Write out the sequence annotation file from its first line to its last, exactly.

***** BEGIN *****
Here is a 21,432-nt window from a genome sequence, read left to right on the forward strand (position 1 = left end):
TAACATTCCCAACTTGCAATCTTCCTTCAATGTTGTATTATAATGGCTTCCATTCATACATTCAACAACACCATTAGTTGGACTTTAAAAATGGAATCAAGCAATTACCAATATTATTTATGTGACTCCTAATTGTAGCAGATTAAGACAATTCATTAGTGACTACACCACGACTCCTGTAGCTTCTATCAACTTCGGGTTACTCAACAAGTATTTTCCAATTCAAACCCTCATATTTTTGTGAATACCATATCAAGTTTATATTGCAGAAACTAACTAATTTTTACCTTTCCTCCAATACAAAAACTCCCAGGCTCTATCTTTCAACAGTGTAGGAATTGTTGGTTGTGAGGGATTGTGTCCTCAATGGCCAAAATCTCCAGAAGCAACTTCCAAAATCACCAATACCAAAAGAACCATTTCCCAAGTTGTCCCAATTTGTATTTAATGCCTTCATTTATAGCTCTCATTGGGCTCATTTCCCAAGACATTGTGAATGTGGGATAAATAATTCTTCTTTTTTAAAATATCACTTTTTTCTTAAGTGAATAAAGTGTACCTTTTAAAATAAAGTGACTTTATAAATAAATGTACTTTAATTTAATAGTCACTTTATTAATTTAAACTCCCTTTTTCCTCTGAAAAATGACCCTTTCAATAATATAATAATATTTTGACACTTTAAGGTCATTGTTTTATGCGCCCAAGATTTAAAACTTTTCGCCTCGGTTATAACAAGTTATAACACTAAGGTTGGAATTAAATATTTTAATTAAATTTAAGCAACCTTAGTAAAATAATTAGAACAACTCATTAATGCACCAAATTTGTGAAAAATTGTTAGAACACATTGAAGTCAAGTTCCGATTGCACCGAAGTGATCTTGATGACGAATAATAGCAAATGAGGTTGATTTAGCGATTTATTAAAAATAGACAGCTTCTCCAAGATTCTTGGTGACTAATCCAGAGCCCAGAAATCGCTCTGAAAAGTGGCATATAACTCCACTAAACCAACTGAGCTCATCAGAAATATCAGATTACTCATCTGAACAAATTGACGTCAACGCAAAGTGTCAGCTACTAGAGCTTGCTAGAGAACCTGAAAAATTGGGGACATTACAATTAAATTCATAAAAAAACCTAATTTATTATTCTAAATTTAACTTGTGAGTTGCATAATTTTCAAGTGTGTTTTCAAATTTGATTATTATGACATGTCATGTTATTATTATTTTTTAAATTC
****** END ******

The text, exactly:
Here is a 21,432-nt window from a genome sequence, read left to right on the forward strand (position 1 = left end):
TAACATTCCCAACTTGCAATCTTCCTTCAATGTTGTATTATAATGGCTTCCATTCATACATTCAACAACACCATTAGTTGGACTTTAAAAATGGAATCAAGCAATTACCAATATTATTTATGTGACTCCTAATTGTAGCAGATTAAGACAATTCATTAGTGACTACACCACGACTCCTGTAGCTTCTATCAACTTCGGGTTACTCAACAAGTATTTTCCAATTCAAACCCTCATATTTTTGTGAATACCATATCAAGTTTATATTGCAGAAACTAACTAATTTTTACCTTTCCTCCAATACAAAAACTCCCAGGCTCTATCTTTCAACAGTGTAGGAATTGTTGGTTGTGAGGGATTGTGTCCTCAATGGCCAAAATCTCCAGAAGCAACTTCCAAAATCACCAATACCAAAAGAACCATTTCCCAAGTTGTCCCAATTTGTATTTAATGCCTTCATTTATAGCTCTCATTGGGCTCATTTCCCAAGACATTGTGAATGTGGGATAAATAATTCTTCTTTTTTAAAATATCACTTTTTTCTTAAGTGAATAAAGTGTACCTTTTAAAATAAAGTGACTTTATAAATAAATGTACTTTAATTTAATAGTCACTTTATTAATTTAAACTCCCTTTTTCCTCTGAAAAATGACCCTTTCAATAATATAATAATATTTTGACACTTTAAGGTCATTGTTTTATGCGCCCAAGATTTAAAACTTTTCGCCTCGGTTATAACAAGTTATAACACTAAGGTTGGAATTAAATATTTTAATTAAATTTAAGCAACCTTAGTAAAATAATTAGAACAACTCATTAATGCACCAAATTTGTGAAAAATTGTTAGAACACATTGAAGTCAAGTTCCGATTGCACCGAAGTGATCTTGATGACGAATAATAGCAAATGAGGTTGATTTAGCGATTTATTAAAAATAGACAGCTTCTCCAAGATTCTTGGTGACTAATCCAGAGCCCAGAAATCGCTCTGAAAAGTGGCATATAACTCCACTAAACCAACTGAGCTCATCAGAAATATCAGATTACTCATCTGAACAAATTGACGTCAACGCAAAGTGTCAGCTACTAGAGCTTGCTAGAGAACCTGAAAAATTGGGGACATTACAATTAAATTCATAAAAAAACCTAATTTATTATTCTAAATTTAACTTGTGAGTTGCATAATTTTCAAGTGTGTTTTCAAATTTGATTATTATGACATGTCATGTTATTATTATTTTTTAAATTC